Last week I reviewed Susan F. Lake’s Getty Conservation Institute-published thriller “Willem de Kooning: The Artist’s Materials.” The book reveals the oft-startling results of Lake’s technical examination of over a dozen de Koonings in the Hirshhorn’s collection (along with a less-intense examination of some two dozen other de Koonings).
One of the most surprising passages in Lake’s book exposes de Kooning as a faux-action painter who mined his knowledge of how paints and solvents react to create dramatic illusions. Lake’s revelation of some of de Kooning’s tricks reveal the painter as something like an overachieving high-school student who hides how hard he studies so as to look nonchalantly cool around the other boys.
I want to quote Lake’s key passage on Zurich (1947, above, and substantially whiter/more pale than the actual painting, which is warmer, even yellower) because it sets up a post later in the week about Zurich and Woman (1948) and because it exposes de Kooning’s Zurich, one of the artist’s black-and-white paintings, as (mostly) a painterly magic trick:
The appearance of gestural immediacy and unpremeditated spontaneity in Zurich is, to some degree, an illusion. Despite the presence of a true wet-into-wet technique, evident in some of the upper paint layers, paint cross-sections show that the initial black and subsequent white topcoat were built up as distinct layers; the black layer was undoubtedly dry before the upper white paint was applied. The impression of a wet-into-wet painting method actually derives from the artist’s use of paints that could be readily redissolved. When de Kooning applied the white paint to the surface of the lower black enamel, the solvents used to dilute the white partially solubilized the lower black. And, as the artist applied the paint, the mechanical action of his brush worked the lower black up into the upper layer, which shows as dark streaks in the white. The two paints at first slightly repelled one another, but then they dried with a lava-like or marbleized effect, creating the deceptive impression – an impression the artist obviously appreciated – that the white and black paints were intermixed wet-into-wet on the painting support before either had set.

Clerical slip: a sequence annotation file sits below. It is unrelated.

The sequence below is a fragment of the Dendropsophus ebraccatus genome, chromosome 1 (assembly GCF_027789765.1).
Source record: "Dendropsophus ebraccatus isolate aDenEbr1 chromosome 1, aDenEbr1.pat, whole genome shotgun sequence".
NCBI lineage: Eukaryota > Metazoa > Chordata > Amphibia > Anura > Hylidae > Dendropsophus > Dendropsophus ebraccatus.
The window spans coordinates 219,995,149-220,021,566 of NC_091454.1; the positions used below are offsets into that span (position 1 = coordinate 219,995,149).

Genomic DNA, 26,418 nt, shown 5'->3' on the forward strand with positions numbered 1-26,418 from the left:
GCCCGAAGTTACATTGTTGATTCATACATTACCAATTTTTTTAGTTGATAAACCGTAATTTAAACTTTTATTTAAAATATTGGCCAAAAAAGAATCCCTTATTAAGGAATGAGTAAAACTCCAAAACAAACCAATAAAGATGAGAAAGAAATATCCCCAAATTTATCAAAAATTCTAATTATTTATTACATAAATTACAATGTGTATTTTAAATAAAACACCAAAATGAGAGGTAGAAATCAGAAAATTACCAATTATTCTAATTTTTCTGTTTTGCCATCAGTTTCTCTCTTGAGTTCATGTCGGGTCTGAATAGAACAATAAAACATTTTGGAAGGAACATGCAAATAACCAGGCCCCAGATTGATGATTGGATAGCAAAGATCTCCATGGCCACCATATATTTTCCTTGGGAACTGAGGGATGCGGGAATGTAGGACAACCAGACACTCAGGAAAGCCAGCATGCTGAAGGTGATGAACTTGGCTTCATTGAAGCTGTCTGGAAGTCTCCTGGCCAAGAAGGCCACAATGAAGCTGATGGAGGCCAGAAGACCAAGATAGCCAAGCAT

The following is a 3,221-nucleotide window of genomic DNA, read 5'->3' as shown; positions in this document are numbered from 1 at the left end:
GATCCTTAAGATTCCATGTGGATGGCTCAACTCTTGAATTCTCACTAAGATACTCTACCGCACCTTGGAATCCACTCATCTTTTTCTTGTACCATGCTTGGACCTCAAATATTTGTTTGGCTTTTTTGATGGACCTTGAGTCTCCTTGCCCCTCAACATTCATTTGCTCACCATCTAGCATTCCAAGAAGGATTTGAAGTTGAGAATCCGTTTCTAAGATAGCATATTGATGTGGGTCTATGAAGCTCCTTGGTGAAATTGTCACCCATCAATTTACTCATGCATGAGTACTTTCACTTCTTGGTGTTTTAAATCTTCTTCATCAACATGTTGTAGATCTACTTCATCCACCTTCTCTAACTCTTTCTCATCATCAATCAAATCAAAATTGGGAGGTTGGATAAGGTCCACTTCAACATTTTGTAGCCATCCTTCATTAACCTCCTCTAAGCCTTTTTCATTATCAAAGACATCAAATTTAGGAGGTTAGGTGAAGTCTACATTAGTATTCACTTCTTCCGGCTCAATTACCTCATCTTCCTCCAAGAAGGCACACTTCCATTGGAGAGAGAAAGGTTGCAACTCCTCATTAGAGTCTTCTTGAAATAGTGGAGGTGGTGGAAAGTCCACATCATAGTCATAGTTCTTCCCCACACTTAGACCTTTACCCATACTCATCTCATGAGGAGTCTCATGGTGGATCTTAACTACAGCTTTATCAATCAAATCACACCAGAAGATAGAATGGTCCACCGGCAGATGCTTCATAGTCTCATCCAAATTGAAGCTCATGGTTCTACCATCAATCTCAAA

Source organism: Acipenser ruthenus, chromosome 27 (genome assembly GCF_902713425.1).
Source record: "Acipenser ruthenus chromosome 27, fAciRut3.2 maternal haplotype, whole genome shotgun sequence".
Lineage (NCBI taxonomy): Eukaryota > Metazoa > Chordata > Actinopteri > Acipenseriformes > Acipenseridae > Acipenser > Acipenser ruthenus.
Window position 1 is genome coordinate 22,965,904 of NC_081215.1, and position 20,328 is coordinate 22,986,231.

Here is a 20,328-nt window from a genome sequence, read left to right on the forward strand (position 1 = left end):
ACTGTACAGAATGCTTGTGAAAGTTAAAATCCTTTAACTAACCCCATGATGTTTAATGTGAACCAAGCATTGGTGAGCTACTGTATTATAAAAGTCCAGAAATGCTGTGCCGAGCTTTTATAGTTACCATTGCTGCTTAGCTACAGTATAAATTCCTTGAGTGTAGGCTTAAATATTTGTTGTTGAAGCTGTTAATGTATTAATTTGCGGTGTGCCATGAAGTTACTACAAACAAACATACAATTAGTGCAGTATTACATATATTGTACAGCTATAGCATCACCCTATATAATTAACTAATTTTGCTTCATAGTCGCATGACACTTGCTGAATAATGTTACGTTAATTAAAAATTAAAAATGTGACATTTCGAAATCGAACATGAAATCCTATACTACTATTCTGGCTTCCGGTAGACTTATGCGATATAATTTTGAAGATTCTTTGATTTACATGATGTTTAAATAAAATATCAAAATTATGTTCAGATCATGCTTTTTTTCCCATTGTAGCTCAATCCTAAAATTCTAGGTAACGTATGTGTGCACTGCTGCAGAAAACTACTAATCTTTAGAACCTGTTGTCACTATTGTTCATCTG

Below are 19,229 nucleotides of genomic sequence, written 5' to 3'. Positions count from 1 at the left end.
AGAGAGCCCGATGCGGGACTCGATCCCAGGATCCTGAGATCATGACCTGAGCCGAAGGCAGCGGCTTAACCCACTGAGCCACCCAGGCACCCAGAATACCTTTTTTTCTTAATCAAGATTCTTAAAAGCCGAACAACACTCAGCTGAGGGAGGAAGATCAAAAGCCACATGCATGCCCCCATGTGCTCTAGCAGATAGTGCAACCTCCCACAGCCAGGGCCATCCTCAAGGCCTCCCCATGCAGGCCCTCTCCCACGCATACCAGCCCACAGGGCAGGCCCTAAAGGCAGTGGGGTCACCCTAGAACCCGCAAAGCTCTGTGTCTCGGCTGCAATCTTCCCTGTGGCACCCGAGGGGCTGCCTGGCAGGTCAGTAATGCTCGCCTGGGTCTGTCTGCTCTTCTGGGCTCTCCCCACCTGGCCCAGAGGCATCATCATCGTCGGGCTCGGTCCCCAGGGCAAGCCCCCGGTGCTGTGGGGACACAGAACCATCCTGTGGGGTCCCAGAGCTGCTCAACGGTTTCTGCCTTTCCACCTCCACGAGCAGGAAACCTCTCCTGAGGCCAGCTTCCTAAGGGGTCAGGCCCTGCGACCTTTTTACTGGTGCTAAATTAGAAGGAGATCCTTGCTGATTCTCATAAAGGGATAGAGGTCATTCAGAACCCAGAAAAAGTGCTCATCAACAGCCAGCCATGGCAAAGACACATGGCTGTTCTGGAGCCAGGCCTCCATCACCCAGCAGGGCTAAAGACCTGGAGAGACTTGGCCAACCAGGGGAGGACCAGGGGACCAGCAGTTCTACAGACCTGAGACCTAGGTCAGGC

Lake’s revelations about Zurich leads to numerous questions, many of which we may never know the answers to. I’ve been thinking about is how Zurich was likely an important painting for Richard Diebenkorn, who apparently mined it for his 1953 Albuquerque No. 3. (As I detailed here, in Albuquerque No. 3 Diebenkorn mixes elements from de Kooning’s Zurich with an abstraction of Matisse and Picasso compositions of a bust, a bowl and a palette.) I wonder if Diebenkorn saw through de Kooning’s action-illusion, or if he believed the painterly story he was being told…
Later this week: Lake’s research highlights the relationship between Zurich and the first major figure painting de Kooning made after – or during? – his black-and-white phase, and suggests a new way of reading at least one of de Kooning’s black-and-white abstractions.